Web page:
FIG. 10E is of a flow diagram illustrating one, non-limiting example, present, inventive aspect of the disclosure of system members nominating participants for a tournament;

FIGS. 10E-10H are of flow diagrams illustrating non-limiting example, present, inventive aspects of the disclosure providing greater detail to tournament paring of participants;

FIG. 10J is of a flow diagram illustrating one, non-limiting example, present, inventive aspect of the disclosure providing greater detail of tournament participation selection;

FIG. 10K is of a flow diagram illustrating one, non-limiting example, present, inventive aspect of the disclosure of round robin element elimination for a tournament;

FIG. 11 is of a flow diagram illustrating one, non-limiting example, present, inventive aspect of the disclosure providing a battle voting facility;

FIG. 12 is an exemplary implementation of a user challenge input form.

FIG. 13, which is of a web page screen interface illustrating one, non-limiting example, present, inventive aspect of the disclosure of a user's account with various battle status information;

FIG. 14 is of a web page screen interface illustrating one, non-limiting example, present, inventive aspect of the disclosure providing a creative work submission form facility;

FIG. 15 is of a web page screen interface illustrating one, non-limiting example, present, inventive aspect of the disclosure providing a notification and reply form facility;

FIG. 16 is of a web page screen interface illustrating one, non-limiting example, present, inventive aspect of the disclosure providing a “coming soon” facility listing pending battles;

FIG. 17 is of a web page screen interface illustrating one, non-limiting example, present, inventive aspect of the disclosure providing a closed battle status listing facility;

FIG. 18 is of a web page screen interface illustrating one, non-limiting example, present, inventive aspect of the disclosure providing a top 40 listing of competitors;

FIG. 19 is of a web page screen interface illustrating one, non-limiting example, present, inventive aspect of the disclosure provides a battle region selection facility;

FIG. 20 is of a web page screen interface illustrating one, non-limiting example, present, inventive aspect of the disclosure providing voting and commentary facility;

FIG. 21 is of a web page screen interface illustrating one, non-limiting example, present, inventive aspect of the disclosure providing a battle commentary listing facility;

FIG. 22 is of a web page screen interface illustrating one, non-limiting example, present, inventive aspect of the disclosure providing a battle status listing facility;

FIG. 23 is of a web page screen interface illustrating one, non-limiting example, present, inventive aspect of the disclosure providing a tournament status listing facility.

DETAILED DESCRIPTION OF THE INVENTION

In the following description of the various embodiments, reference is made to the accompanying drawings which form a part hereof, and in which is shown by way of illustration various embodiments in which the invention may be practiced. It is to be understood that other embodiments may be utilized and structural and functional modifications may be made without departing from the scope of the present invention.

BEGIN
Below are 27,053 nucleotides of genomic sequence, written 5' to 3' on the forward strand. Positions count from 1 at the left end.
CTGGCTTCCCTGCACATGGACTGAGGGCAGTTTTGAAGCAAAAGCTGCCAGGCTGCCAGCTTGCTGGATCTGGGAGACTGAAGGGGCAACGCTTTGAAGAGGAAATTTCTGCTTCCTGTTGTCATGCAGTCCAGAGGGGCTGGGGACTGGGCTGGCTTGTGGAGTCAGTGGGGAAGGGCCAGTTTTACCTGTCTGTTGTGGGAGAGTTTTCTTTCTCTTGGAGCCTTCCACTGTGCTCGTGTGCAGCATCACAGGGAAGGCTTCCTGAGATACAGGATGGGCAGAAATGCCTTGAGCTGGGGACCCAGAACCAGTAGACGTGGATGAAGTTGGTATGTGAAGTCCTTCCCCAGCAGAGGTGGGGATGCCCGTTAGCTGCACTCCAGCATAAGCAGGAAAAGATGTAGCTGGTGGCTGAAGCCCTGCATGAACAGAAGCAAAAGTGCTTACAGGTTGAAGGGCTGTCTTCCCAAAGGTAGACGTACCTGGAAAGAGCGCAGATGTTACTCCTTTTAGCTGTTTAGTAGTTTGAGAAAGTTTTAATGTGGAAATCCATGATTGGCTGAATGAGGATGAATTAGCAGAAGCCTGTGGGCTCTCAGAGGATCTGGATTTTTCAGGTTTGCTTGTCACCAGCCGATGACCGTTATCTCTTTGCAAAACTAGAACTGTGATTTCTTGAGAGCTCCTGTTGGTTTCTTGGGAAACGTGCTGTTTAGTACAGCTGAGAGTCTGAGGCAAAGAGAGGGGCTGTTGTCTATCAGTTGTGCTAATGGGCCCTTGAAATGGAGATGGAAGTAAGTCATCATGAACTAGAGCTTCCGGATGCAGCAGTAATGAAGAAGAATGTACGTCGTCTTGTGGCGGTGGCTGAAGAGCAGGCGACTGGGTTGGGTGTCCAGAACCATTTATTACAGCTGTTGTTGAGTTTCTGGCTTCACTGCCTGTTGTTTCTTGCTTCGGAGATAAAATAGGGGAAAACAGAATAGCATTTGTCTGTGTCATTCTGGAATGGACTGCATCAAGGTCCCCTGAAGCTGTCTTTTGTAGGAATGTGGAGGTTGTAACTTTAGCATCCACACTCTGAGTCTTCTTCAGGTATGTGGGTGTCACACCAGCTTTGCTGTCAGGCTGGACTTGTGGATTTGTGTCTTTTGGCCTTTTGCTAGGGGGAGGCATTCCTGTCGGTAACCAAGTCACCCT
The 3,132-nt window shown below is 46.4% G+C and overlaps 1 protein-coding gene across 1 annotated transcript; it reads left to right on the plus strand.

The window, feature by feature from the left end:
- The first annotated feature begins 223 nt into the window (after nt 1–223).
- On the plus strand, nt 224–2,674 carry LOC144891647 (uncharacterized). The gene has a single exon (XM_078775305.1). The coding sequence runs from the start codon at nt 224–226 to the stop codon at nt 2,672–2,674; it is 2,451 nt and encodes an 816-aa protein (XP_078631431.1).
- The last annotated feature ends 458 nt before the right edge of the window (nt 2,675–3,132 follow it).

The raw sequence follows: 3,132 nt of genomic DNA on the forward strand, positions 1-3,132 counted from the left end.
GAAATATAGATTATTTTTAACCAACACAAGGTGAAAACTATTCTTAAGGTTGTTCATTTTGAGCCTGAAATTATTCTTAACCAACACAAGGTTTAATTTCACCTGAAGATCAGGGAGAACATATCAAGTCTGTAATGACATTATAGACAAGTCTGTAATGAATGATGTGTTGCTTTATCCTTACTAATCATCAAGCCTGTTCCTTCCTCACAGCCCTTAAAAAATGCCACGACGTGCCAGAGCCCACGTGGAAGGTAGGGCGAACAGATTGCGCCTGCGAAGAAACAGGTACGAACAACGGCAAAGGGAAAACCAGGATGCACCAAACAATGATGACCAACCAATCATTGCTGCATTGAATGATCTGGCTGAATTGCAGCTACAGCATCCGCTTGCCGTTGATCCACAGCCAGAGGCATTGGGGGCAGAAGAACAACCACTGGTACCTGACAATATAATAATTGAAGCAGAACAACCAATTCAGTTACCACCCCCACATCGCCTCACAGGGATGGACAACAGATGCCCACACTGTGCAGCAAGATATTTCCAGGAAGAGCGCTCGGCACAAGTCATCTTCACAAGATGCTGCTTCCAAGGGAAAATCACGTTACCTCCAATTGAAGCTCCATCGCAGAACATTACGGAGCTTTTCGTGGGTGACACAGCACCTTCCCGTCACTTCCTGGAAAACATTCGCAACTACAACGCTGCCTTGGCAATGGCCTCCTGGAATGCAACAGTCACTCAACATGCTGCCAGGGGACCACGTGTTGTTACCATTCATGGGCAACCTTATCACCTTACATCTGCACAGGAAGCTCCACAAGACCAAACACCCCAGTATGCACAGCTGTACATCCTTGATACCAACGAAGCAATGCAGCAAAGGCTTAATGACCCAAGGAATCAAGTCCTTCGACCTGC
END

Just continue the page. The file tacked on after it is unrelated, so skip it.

Comparative Collaborative Creative Works Evaluator Controller

FIG. 1 is of a flow diagram illustrating one, non-limiting example, present, inventive aspect of the disclosure incorporated into a Comparative Collaborative Creative Works Evaluator (3CWE) controller 101. In this embodiment, the 3CWE controller 101 may serve to evaluate, register, resolve, process, store, update, and validate the creative works of submitting users and any associated information, and/or the like.

In one embodiment, the 3CWE controller 101 may be connected to and/or communicate with entities such as, but not limited to: one or more users from user input devices 111; peripheral devices 112; and/or a communications network 113. The 3CWE controller may even be connected to and/or communicate with a cryptographic processor device 128.

A typical 3CWE controller 101 may be based on common computer systems that may comprise, but are not limited to, components such as: a computer systemization 102 connected to memory 129.

Computer Systemization

A computer systemization 102 may comprise a clock 130, central processing unit (CPU) 103, a read only memory (ROM), a random access memory (RAM), and/or an interface bus 107, and conventionally, although not necessarily, are all interconnected and/or communicating through a system bus 104. The system clock typically has a crystal oscillator and provides a base signal. The clock is typically coupled to the system bus and various means that will increase or decrease the base operating frequency for other components interconnected in the computer systemization. The clock and various components in a computer systemization drive signals embodying information throughout the system. Such transmission and reception of signals embodying information throughout a computer systemization may be commonly referred to as communications. These communicative signals may further be transmitted, received, and the cause of return and/or reply signal communications beyond the instant computer systemization to: communications networks, input devices, other computer systemizations, peripheral devices, and/or the like. Optionally, a cryptographic processor 126 may similarly be connected to the system bus. Of course, any of the above components may be connected directly to one another, connected to the CPU, and/or organized in numerous variations employed as exemplified by various computer systems.